If the collision were at a more modest speed of 7 km/s, the debris would still only need to be 13 g to destroy the BLITS satellite.
The smallest piece of debris trackable at the altitude of BLITS will have a radar cross section equal to about a 3-cm sphere. A 3-cm aluminum sphere has a mass of 38 g. This would be more than sufficient to destroy the BLITS satellite in a direct collision, rather than just causing a change in orbit, as was seen for BLITS.
It is conceivable that a piece of debris this size could have provided a glancing blow to the satellite, but BLITS is a poor candidate for such a blow—it doesn’t have any long, sticking-out parts like a solar panel or gravity boom.
In fact, we don’t have to guess as to the mass of the Fengyun debris that was identified as the culprit in the BLITS collision (NORAD ID 30670)—we can make a decent estimate based on its observed radar cross section and the surface area-to-mass ratio inferred from the way its orbit decays over time.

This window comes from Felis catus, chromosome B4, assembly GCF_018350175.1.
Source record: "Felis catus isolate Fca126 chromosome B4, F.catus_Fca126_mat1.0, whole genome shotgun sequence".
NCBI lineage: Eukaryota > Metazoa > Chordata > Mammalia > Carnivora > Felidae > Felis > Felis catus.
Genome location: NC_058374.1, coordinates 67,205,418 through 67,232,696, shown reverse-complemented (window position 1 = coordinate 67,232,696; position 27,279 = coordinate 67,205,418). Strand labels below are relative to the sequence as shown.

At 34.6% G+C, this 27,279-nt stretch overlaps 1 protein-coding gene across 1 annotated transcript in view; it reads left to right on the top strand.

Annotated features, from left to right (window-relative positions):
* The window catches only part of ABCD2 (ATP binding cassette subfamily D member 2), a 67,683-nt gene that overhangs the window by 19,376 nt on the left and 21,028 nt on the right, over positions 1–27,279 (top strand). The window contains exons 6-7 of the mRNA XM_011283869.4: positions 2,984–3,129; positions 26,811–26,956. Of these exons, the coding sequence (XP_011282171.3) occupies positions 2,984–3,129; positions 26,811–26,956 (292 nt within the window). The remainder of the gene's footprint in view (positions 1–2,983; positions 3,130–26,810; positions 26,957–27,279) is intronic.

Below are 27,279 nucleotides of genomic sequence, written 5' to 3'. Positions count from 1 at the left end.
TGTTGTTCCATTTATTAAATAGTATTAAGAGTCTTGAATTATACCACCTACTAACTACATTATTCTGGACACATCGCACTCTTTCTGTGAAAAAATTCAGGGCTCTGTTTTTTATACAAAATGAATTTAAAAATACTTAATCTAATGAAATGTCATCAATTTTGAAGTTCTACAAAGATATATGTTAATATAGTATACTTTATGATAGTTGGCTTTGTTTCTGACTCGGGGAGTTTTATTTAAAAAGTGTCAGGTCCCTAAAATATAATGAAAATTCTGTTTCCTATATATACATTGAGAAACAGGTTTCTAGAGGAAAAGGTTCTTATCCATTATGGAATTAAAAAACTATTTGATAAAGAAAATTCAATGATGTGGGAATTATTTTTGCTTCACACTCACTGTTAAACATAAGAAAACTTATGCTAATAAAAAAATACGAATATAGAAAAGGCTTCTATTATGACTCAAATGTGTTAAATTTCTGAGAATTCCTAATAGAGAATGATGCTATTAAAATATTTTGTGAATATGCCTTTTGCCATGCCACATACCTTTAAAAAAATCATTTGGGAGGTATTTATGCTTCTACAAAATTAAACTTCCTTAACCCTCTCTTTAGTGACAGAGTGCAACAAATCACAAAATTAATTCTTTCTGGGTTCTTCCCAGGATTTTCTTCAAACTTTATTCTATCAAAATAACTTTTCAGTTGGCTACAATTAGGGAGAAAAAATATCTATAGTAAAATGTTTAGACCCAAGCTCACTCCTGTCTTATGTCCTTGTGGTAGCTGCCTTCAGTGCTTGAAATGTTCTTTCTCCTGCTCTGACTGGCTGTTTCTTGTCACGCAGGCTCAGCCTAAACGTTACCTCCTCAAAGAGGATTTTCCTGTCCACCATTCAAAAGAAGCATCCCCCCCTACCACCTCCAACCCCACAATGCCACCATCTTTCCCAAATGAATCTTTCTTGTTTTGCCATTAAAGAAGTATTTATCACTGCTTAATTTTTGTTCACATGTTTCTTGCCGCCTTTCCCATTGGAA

Wang Ting is a careful observer of the orbits of satellites and debris in low-earth orbits, and has calculated the surface area-to-mass ratio of this piece of debris to be about 0.015 m2/kg. The radar cross section published in the Spacetrack catalog is 0.02 m2. This leads to a mass estimate for the Fengyun debris of more than 1 kg. Even before observations showed this piece of debris’ orbit didn’t change and couldn’t have been part of a collision, a calculation like this ought to have made one skeptical: the piece of debris in question is 100 times more massive than it needed to be to have destroyed the satellite in a direct collision.